Becker writes, "We need a unified world picture, founded on a living myth and vital belief; and we need in addition knowledge that is personally liberating, that makes our action less automatic and more free within the society that follows that belief" (128). He believes human freedom comes about in a community when it nourishes the highest development of both the individual and the community. In this community, unlimited knowledge is the goal and the mysteries of life guide communal action. The community's concern should be the best way to free the energies of all people, and communal meaning will incorporate the "celebration of the broadest and deepest meanings of the universe" (219). From this new place in the universe, the value of the human soul will be rediscovered, and the divine self will be found, as the illusions of commercial society fades into history.

Modern science has not been able to explain the mystery of life, nor answer the essential questions about the nature of the cosmos and the origins and meaning of human life. Nor has it been able to discover the "mechanism of the imagination." Yet these mysteries reveal themselves through the symbolic nature of the intuitive arts. A symbolic order remains necessary for us if we are to know our individual place in the organic-cosmic universe. Herbert Read observes, "science has in no means replaced the symbolic functions of art, which are still necessary to overcome the resistance of the brutish world" (Read 1967, 22).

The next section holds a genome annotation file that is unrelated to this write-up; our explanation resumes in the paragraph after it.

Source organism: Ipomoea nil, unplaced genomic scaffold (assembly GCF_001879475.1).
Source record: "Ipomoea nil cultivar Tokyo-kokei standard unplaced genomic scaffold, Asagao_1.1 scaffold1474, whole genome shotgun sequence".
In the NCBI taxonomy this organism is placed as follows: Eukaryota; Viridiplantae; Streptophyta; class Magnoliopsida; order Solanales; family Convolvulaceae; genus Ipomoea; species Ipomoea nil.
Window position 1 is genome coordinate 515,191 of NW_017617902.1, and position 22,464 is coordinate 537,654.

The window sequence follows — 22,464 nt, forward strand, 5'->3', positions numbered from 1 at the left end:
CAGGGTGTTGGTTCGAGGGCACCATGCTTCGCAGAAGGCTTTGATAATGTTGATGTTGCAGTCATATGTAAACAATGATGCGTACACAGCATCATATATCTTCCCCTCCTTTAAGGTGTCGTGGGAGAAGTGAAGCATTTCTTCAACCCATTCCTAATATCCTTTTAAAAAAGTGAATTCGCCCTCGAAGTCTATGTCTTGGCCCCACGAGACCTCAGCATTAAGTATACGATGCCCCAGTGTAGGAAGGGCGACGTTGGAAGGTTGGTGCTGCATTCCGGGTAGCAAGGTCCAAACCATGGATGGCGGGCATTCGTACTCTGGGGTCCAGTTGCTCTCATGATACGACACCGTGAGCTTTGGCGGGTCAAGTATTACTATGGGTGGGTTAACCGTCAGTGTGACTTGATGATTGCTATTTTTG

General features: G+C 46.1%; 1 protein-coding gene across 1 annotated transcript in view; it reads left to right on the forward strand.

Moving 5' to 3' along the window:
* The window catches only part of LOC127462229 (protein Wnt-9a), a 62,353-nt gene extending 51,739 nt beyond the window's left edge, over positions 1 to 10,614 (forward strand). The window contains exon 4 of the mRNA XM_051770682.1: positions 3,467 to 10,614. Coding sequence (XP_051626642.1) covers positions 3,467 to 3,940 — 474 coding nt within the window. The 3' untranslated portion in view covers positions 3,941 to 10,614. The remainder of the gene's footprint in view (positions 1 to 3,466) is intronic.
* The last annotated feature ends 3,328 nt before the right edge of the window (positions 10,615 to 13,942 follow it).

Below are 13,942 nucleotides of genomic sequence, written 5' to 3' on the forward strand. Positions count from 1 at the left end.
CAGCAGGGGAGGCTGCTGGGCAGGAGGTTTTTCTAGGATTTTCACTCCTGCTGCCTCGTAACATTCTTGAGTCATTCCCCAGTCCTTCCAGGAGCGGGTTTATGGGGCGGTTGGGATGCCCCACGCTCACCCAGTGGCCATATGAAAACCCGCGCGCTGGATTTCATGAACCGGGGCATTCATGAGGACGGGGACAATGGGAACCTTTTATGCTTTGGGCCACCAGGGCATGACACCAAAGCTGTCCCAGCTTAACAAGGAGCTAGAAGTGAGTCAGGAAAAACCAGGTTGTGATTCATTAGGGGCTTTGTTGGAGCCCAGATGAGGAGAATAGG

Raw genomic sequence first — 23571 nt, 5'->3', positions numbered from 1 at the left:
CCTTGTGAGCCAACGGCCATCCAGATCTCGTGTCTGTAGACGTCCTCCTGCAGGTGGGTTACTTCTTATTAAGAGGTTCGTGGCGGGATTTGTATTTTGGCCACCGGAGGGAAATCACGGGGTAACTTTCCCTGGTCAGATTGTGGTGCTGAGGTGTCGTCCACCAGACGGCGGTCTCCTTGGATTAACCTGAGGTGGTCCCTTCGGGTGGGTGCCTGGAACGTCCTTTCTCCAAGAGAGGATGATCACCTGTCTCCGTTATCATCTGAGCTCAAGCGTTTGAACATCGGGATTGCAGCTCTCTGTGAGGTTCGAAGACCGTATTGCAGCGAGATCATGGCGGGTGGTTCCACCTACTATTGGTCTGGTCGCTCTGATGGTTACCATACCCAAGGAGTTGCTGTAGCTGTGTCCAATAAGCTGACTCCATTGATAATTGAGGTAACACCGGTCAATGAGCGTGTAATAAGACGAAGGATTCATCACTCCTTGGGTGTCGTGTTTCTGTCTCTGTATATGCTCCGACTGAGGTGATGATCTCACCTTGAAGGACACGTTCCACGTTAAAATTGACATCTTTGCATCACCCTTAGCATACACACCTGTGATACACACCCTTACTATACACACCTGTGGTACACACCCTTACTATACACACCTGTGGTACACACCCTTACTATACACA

Albert Einstein realized that science did not have the knowledge needed to solve the world’s critical problems. He believed that the problem of the survival of our species would be found within the dimension, not of science or mathematics, but in the arts and theology. Jean Houston writes, "Myths and archetypes communicate from the poetic level of mind and thought, allowing Nature to speak to the imagining soul rather than just presenting us with scientific laws and probabilities" (20). She sees a new world myth arising from Gaia. From this new myth, we can begin to build the architecture of the Imagination, so that the temples of our legacy are not the nuclear power plants, toxic waste sites, shopping malls, and suburban sprawl of the Modernist Era. Clearly, these must be replaced by the visionary architecture of ecocities.